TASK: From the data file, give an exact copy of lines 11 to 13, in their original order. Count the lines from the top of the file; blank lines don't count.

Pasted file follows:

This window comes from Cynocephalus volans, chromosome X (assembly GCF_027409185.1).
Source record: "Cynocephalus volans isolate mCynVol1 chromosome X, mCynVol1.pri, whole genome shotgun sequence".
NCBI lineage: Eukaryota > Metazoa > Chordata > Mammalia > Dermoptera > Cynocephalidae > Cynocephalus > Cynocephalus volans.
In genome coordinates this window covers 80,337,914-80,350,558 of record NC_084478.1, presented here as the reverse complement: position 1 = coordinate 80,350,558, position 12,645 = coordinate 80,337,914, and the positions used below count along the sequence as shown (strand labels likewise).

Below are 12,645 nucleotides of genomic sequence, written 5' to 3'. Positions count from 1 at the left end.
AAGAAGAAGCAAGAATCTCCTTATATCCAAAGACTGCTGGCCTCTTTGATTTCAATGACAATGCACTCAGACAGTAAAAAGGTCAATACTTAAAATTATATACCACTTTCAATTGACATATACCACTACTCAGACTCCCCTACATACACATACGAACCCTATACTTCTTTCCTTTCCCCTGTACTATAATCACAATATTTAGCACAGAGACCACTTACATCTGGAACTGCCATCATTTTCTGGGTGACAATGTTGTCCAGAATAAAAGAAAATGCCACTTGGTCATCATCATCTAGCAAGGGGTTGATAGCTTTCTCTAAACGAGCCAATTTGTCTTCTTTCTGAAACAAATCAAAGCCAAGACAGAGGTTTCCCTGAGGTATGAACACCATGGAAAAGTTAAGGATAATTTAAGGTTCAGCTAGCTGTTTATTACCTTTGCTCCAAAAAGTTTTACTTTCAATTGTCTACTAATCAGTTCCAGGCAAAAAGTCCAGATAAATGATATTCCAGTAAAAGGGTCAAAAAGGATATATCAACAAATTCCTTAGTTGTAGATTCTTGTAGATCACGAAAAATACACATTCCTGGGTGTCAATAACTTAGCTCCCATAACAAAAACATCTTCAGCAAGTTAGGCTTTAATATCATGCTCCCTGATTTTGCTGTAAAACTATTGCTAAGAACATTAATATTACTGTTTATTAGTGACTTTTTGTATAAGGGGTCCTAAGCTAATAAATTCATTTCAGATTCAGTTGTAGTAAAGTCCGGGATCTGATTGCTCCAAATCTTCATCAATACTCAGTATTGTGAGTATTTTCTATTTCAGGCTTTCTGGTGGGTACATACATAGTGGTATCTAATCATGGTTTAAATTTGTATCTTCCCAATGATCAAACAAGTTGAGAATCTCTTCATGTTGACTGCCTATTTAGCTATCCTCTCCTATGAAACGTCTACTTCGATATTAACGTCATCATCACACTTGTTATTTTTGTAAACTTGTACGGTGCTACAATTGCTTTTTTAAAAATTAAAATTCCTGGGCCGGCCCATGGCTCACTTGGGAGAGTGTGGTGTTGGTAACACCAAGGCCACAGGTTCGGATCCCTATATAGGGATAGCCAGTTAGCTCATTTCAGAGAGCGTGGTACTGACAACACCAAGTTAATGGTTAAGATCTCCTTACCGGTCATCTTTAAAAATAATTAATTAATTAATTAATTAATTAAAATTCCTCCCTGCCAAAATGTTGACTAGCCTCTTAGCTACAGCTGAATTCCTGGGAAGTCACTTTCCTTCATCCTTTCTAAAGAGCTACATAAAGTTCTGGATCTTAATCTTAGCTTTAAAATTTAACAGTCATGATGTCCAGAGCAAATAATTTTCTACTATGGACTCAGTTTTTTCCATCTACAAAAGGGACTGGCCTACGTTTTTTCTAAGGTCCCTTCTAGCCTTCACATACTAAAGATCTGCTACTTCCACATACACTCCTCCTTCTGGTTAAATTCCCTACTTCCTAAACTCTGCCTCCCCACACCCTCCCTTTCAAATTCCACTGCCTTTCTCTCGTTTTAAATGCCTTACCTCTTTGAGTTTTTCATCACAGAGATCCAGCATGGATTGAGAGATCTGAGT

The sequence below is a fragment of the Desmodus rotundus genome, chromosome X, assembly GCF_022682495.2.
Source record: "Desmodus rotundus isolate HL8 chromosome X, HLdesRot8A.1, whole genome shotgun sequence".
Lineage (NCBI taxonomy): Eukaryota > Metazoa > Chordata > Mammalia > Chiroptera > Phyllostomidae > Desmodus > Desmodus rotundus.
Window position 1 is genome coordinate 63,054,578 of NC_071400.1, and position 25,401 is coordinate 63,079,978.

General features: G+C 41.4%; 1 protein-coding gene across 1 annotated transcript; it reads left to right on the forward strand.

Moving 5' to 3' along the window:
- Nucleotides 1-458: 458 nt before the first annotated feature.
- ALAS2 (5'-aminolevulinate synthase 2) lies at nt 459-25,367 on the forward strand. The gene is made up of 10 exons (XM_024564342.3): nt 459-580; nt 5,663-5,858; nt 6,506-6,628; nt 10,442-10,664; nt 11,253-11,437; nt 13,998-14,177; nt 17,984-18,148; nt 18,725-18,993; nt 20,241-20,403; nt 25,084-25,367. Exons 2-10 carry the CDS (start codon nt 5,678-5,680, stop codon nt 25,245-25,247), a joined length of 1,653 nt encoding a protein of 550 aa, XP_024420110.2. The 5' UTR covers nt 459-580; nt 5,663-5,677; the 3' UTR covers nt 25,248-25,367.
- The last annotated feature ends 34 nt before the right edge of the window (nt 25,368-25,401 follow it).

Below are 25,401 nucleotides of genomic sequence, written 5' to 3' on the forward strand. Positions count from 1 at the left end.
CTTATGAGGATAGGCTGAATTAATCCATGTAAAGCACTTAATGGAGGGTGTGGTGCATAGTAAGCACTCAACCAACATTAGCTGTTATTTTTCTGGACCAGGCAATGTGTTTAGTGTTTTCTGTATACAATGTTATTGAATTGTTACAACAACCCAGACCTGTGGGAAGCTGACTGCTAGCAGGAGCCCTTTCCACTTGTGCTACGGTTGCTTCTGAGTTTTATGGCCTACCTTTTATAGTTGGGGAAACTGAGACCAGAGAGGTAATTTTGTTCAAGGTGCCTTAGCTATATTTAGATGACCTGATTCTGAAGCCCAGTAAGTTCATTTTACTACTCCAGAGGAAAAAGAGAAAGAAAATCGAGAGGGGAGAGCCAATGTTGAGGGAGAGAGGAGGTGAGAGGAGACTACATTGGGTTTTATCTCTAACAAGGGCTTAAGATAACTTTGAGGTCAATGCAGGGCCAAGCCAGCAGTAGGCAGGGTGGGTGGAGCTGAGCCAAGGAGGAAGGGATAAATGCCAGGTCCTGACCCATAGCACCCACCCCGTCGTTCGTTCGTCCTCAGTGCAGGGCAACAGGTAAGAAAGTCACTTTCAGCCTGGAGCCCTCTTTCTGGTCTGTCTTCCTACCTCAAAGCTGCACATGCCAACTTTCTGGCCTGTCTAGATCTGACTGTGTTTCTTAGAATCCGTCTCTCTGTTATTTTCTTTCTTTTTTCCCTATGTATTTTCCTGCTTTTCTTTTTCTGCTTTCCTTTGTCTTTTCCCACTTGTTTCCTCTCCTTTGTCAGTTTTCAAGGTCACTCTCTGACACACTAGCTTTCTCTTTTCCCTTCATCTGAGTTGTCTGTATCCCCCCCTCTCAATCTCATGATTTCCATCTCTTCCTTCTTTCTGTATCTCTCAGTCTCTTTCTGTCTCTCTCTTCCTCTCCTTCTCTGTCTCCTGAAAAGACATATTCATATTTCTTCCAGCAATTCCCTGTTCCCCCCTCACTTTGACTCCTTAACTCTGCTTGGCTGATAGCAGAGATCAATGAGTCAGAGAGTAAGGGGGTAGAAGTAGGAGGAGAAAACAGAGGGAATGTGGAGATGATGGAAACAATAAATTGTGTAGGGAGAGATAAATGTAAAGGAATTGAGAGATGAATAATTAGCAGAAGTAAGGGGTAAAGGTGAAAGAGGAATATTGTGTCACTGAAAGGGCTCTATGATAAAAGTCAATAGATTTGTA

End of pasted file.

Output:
General features: G+C 41.4%; 1 protein-coding gene across 1 annotated transcript; it reads left to right on the forward strand.

Moving 5' to 3' along the window:
- Nucleotides 1-458: 458 nt before the first annotated feature.